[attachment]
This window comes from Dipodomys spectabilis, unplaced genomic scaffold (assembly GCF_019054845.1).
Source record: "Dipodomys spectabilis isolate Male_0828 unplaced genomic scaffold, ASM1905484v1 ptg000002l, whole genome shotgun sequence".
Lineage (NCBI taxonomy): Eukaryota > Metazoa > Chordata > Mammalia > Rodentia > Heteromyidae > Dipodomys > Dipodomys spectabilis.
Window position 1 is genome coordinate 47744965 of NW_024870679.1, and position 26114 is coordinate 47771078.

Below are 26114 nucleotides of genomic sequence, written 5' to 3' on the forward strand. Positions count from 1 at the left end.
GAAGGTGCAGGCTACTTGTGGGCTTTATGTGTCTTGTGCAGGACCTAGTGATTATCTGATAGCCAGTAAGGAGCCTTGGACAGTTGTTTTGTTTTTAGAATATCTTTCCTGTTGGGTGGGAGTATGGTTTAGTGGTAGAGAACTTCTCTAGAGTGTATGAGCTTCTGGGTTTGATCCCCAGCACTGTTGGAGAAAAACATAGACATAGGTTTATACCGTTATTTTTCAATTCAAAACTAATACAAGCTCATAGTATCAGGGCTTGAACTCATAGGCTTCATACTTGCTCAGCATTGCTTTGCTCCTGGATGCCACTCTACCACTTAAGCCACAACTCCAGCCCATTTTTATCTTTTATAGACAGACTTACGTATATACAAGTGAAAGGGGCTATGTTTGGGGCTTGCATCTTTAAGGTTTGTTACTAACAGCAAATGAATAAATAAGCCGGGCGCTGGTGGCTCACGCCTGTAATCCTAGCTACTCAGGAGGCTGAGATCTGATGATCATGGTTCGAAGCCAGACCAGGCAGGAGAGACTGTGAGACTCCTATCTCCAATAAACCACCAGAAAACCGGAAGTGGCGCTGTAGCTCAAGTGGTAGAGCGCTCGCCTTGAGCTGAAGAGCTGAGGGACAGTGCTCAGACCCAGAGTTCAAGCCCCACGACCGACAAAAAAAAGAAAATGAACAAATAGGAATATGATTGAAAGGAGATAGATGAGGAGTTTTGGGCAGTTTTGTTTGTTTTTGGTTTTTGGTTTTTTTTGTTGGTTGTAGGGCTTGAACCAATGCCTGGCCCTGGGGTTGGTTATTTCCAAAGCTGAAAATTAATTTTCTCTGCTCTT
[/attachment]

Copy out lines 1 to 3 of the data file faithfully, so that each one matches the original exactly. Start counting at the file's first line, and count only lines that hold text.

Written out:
This window comes from Dipodomys spectabilis, unplaced genomic scaffold (assembly GCF_019054845.1).
Source record: "Dipodomys spectabilis isolate Male_0828 unplaced genomic scaffold, ASM1905484v1 ptg000002l, whole genome shotgun sequence".
Lineage (NCBI taxonomy): Eukaryota > Metazoa > Chordata > Mammalia > Rodentia > Heteromyidae > Dipodomys > Dipodomys spectabilis.